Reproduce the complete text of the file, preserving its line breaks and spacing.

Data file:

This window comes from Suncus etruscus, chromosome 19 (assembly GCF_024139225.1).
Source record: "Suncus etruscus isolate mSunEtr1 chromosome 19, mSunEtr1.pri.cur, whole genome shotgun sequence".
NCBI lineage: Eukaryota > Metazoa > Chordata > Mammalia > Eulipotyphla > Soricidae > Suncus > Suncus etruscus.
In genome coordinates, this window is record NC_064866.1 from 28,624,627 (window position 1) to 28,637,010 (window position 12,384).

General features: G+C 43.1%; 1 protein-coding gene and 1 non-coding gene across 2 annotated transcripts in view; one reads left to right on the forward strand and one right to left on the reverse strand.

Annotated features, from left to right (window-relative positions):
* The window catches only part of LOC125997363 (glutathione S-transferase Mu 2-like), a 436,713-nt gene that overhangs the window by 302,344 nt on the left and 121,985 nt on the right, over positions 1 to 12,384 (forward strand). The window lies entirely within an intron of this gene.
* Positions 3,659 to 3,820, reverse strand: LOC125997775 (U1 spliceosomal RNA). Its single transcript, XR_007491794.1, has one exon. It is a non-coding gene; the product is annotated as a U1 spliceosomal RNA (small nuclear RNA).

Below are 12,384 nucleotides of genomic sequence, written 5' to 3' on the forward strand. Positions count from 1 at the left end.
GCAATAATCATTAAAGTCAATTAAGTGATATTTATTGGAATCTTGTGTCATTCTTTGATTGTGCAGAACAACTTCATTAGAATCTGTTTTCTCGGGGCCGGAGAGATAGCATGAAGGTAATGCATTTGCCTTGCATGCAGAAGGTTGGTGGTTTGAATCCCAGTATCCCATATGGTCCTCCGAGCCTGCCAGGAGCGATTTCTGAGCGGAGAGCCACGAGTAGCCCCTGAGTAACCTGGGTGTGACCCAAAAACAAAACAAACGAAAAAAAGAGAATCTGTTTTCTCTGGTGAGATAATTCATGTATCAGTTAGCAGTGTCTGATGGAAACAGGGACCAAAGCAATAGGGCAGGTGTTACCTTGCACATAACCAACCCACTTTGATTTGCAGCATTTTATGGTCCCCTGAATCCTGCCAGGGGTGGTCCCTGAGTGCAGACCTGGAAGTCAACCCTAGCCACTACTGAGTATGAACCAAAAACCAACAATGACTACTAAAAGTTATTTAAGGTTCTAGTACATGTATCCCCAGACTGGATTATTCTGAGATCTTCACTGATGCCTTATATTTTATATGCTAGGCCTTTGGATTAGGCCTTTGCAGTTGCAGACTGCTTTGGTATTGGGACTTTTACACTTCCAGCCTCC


This window comes from Suncus etruscus, chromosome 19 (assembly GCF_024139225.1).
Source record: "Suncus etruscus isolate mSunEtr1 chromosome 19, mSunEtr1.pri.cur, whole genome shotgun sequence".
NCBI lineage: Eukaryota > Metazoa > Chordata > Mammalia > Eulipotyphla > Soricidae > Suncus > Suncus etruscus.
In genome coordinates, this window is record NC_064866.1 from 28,624,627 (window position 1) to 28,637,010 (window position 12,384).

General features: G+C 43.1%; 1 protein-coding gene and 1 non-coding gene across 2 annotated transcripts in view; one reads left to right on the forward strand and one right to left on the reverse strand.

Annotated features, from left to right (window-relative positions):
* The window catches only part of LOC125997363 (glutathione S-transferase Mu 2-like), a 436,713-nt gene that overhangs the window by 302,344 nt on the left and 121,985 nt on the right, over positions 1 to 12,384 (forward strand). The window lies entirely within an intron of this gene.
* Positions 3,659 to 3,820, reverse strand: LOC125997775 (U1 spliceosomal RNA). Its single transcript, XR_007491794.1, has one exon. It is a non-coding gene; the product is annotated as a U1 spliceosomal RNA (small nuclear RNA).

Below are 12,384 nucleotides of genomic sequence, written 5' to 3' on the forward strand. Positions count from 1 at the left end.
GCAATAATCATTAAAGTCAATTAAGTGATATTTATTGGAATCTTGTGTCATTCTTTGATTGTGCAGAACAACTTCATTAGAATCTGTTTTCTCGGGGCCGGAGAGATAGCATGAAGGTAATGCATTTGCCTTGCATGCAGAAGGTTGGTGGTTTGAATCCCAGTATCCCATATGGTCCTCCGAGCCTGCCAGGAGCGATTTCTGAGCGGAGAGCCACGAGTAGCCCCTGAGTAACCTGGGTGTGACCCAAAAACAAAACAAACGAAAAAAAGAGAATCTGTTTTCTCTGGTGAGATAATTCATGTATCAGTTAGCAGTGTCTGATGGAAACAGGGACCAAAGCAATAGGGCAGGTGTTACCTTGCACATAACCAACCCACTTTGATTTGCAGCATTTTATGGTCCCCTGAATCCTGCCAGGGGTGGTCCCTGAGTGCAGACCTGGAAGTCAACCCTAGCCACTACTGAGTATGAACCAAAAACCAACAATGACTACTAAAAGTTATTTAAGGTTCTAGTACATGTATCCCCAGACTGGATTATTCTGAGATCTTCACTGATGCCTTATATTTTATATGCTAGGCCTTTGGATTAGGCCTTTGCAGTTGCAGACTGCTTTGGTATTGGGACTTTTACACTTCCAGCCTCC